#TtW15 Abstract Post

I will be presenting at Theorizing the Web again this year! More information on this great conference: Theorizing the Web  2015. If you can’t make it, the conference will also be streamed online.

aligned anxieties

Aligned Anxieties

Rethinking Critiques of the Internet through the Anxieties of Web Professionals

Angela Kristin VandenBroek

Abstract

While scholars and journalists focus on the anxieties of the public, the experience of professional web designers and developers involves anxieties that, although deeply implicated in the causes of public anxiety, may seem alien to most users and scholars. These anxieties stem from negotiating convoluted social and technical systems on a massive scale that are riddled with incommensurability and beleaguered by the misinformed expectations of users and clients. The immense collection of programming languages, standards, paradigms, frameworks, and software that make up the toolkits of designers and developers regularly introduce chaos rather than freedom and conflict rather than productivity. The large marketplace of incommensurable devices and software requires hacks, forks, and other unsustainable methods to make products function in expected ways across devices and platforms. And, the expectations of users, internal collaborators, and clients are generally based on their experiences of polished and simple client-side designs, which elevates their expectations of timeliness and technological possibility. For the web professionals who work within this milieu, the Internet can feel like an immense tangled landscape filled with precarious technologies and practices hidden in shadows that they must navigate with only the narrow light of their own experience while sprinting toward the next deadline.

Meanwhile anthropologists, sociologists, journalists, and other social commentators tend to focus on front-end user experiences (e.g Bernal 2005, Boellstorff 2008, and Golub 2010) and programmers working for pleasure or activism rather than for their livelihood (e.g. Coleman 2014, Kelty 2008, Lessig 2006, and Roig et al. 2014). This literature provides meaningful and fruitful space to discuss the politics and ethics of copyright, access rights, privacy rights, and the roles of technology in the lives of users. However, the scope of these attentions has left the perceptions of the Internet in scholarly discourse skewed toward the anxieties of users and scholars and has bolstered myths about the production of code as intentional, calculated, and mathematical. This often results in web professionals ignoring or merely paying lip service to scholarly critiques of professional practices and products, making these two populations seem at odds with one another.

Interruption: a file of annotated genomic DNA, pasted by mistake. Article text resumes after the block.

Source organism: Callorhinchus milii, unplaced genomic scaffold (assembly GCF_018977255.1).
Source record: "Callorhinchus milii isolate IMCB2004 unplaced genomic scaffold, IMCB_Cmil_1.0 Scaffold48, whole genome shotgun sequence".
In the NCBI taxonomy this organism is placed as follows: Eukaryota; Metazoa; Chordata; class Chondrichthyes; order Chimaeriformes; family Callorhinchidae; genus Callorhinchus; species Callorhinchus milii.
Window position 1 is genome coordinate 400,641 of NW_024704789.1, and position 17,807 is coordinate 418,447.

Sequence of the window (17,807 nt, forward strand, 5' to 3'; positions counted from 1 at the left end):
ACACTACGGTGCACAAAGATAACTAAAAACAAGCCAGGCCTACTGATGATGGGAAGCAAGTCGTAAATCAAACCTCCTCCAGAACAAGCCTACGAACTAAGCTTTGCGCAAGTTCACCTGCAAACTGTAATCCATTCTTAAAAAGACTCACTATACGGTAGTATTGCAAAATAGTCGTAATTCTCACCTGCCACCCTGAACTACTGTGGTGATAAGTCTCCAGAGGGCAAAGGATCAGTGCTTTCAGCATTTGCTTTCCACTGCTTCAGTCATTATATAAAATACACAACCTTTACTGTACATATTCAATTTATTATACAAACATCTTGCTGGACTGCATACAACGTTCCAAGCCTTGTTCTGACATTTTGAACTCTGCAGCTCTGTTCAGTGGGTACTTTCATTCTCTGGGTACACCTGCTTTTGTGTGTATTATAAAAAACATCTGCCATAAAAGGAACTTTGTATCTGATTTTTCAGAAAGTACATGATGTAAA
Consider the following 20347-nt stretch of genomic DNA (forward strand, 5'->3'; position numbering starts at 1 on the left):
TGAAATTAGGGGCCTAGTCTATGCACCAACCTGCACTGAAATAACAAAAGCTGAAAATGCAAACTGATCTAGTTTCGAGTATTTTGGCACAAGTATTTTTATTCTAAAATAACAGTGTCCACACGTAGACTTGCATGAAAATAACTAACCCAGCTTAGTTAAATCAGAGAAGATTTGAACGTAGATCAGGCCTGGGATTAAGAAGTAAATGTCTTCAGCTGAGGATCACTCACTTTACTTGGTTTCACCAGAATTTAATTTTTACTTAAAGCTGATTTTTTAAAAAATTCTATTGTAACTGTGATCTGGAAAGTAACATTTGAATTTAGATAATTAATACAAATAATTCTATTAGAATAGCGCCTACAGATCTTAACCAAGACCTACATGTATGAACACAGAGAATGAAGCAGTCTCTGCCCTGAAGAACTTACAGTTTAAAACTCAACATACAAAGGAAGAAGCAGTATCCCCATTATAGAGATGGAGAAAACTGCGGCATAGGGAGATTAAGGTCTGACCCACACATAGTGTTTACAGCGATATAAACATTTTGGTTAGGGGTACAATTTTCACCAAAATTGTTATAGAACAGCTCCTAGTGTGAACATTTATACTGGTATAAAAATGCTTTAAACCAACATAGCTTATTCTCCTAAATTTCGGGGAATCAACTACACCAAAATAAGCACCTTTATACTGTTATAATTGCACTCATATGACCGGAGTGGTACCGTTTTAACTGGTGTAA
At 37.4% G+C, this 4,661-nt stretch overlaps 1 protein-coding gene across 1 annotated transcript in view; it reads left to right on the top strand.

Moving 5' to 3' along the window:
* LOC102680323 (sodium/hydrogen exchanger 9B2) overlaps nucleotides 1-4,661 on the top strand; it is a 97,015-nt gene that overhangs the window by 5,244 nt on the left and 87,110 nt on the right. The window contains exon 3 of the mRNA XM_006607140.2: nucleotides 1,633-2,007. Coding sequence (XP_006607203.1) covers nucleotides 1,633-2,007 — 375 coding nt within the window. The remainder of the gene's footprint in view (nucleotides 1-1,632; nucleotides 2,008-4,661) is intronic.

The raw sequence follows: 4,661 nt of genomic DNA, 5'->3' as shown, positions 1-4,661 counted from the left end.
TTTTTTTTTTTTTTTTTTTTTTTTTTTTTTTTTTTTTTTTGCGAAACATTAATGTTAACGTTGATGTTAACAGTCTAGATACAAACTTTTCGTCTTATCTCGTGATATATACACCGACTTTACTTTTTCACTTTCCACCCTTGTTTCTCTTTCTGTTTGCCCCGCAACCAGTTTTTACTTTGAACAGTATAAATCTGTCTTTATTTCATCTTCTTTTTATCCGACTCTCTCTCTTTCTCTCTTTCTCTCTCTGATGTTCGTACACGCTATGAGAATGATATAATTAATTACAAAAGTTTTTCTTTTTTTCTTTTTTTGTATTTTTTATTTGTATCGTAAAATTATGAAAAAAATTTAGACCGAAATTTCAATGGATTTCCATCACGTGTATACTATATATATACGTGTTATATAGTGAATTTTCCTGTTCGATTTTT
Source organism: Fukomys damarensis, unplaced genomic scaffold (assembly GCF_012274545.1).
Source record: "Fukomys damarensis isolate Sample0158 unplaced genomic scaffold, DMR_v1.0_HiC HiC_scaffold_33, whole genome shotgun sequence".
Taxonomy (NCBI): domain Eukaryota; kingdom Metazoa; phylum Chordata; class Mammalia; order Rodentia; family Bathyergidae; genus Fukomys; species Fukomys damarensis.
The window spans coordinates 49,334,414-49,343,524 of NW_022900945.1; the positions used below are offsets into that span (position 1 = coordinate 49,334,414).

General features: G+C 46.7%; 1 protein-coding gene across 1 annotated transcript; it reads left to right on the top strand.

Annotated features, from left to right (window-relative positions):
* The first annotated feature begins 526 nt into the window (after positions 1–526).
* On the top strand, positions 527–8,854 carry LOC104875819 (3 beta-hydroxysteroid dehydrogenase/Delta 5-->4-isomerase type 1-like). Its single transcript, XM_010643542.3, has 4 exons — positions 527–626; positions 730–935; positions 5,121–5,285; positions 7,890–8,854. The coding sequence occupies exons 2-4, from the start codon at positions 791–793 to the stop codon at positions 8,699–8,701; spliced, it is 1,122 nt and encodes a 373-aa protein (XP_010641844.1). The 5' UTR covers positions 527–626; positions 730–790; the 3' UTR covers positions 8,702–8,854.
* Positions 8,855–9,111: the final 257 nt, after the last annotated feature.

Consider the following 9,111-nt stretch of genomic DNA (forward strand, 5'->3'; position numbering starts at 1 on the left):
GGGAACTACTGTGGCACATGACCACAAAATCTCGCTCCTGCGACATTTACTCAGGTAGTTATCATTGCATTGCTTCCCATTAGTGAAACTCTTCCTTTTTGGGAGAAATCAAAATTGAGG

Drawing from my experience working as a full-stack web developer in professional settings and employing Douglas Holmes and George Marcus’ call for “deferring to, absorbing, and being altered by found reflexive subjects” (2008:84), I will explore the implications of involving professional experiences and anxieties in theorizing the Internet. Web professionals are not by nature of their craft in opposition to users or scholars. Rather, I suggest that the problems that produce professional anxieties are often the underlying causes of popular and scholarly anxieties. While the user is concerned with privacy rights, the web professional is concerned with maintaining security among unfathomable technical complexity so as not to violate user perceptions of privacy. In this way, we might align web professionals, users, and scholars and approach their tensions as epistemic and communicative rather than as fundamental, intractable difference for perhaps more fruitful ends.

 

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